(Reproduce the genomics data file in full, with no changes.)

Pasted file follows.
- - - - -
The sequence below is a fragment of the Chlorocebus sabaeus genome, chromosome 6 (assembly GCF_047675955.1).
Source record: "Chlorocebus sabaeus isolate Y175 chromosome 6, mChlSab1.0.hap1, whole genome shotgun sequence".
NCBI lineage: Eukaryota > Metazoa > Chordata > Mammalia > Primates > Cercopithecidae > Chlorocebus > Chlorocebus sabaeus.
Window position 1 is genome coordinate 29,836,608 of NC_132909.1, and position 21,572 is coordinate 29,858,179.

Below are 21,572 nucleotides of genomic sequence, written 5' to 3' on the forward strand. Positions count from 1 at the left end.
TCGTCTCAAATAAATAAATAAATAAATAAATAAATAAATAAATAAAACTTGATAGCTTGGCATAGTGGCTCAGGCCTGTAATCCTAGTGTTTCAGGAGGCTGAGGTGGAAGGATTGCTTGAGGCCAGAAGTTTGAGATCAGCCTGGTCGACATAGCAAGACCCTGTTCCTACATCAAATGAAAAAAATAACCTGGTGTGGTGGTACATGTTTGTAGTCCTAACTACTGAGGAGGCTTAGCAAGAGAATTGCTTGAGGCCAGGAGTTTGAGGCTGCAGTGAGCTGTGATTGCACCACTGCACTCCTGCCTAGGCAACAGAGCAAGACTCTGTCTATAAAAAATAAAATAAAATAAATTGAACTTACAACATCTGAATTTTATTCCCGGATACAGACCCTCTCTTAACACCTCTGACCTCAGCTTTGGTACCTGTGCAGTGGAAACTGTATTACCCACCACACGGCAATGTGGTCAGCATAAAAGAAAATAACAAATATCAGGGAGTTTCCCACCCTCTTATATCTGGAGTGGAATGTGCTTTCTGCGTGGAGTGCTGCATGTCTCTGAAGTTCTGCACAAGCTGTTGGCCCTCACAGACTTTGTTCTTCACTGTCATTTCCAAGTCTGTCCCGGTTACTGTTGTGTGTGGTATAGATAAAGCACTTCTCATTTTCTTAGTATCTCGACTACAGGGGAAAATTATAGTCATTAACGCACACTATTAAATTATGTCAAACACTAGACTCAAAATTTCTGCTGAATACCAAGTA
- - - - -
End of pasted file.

The sequence below is a fragment of the Chlorocebus sabaeus genome, chromosome 6 (assembly GCF_047675955.1).
Source record: "Chlorocebus sabaeus isolate Y175 chromosome 6, mChlSab1.0.hap1, whole genome shotgun sequence".
NCBI lineage: Eukaryota > Metazoa > Chordata > Mammalia > Primates > Cercopithecidae > Chlorocebus > Chlorocebus sabaeus.
Window position 1 is genome coordinate 29,836,608 of NC_132909.1, and position 21,572 is coordinate 29,858,179.

Below are 21,572 nucleotides of genomic sequence, written 5' to 3' on the forward strand. Positions count from 1 at the left end.
TCGTCTCAAATAAATAAATAAATAAATAAATAAATAAATAAATAAAACTTGATAGCTTGGCATAGTGGCTCAGGCCTGTAATCCTAGTGTTTCAGGAGGCTGAGGTGGAAGGATTGCTTGAGGCCAGAAGTTTGAGATCAGCCTGGTCGACATAGCAAGACCCTGTTCCTACATCAAATGAAAAAAATAACCTGGTGTGGTGGTACATGTTTGTAGTCCTAACTACTGAGGAGGCTTAGCAAGAGAATTGCTTGAGGCCAGGAGTTTGAGGCTGCAGTGAGCTGTGATTGCACCACTGCACTCCTGCCTAGGCAACAGAGCAAGACTCTGTCTATAAAAAATAAAATAAAATAAATTGAACTTACAACATCTGAATTTTATTCCCGGATACAGACCCTCTCTTAACACCTCTGACCTCAGCTTTGGTACCTGTGCAGTGGAAACTGTATTACCCACCACACGGCAATGTGGTCAGCATAAAAGAAAATAACAAATATCAGGGAGTTTCCCACCCTCTTATATCTGGAGTGGAATGTGCTTTCTGCGTGGAGTGCTGCATGTCTCTGAAGTTCTGCACAAGCTGTTGGCCCTCACAGACTTTGTTCTTCACTGTCATTTCCAAGTCTGTCCCGGTTACTGTTGTGTGTGGTATAGATAAAGCACTTCTCATTTTCTTAGTATCTCGACTACAGGGGAAAATTATAGTCATTAACGCACACTATTAAATTATGTCAAACACTAGACTCAAAATTTCTGCTGAATACCAAGTA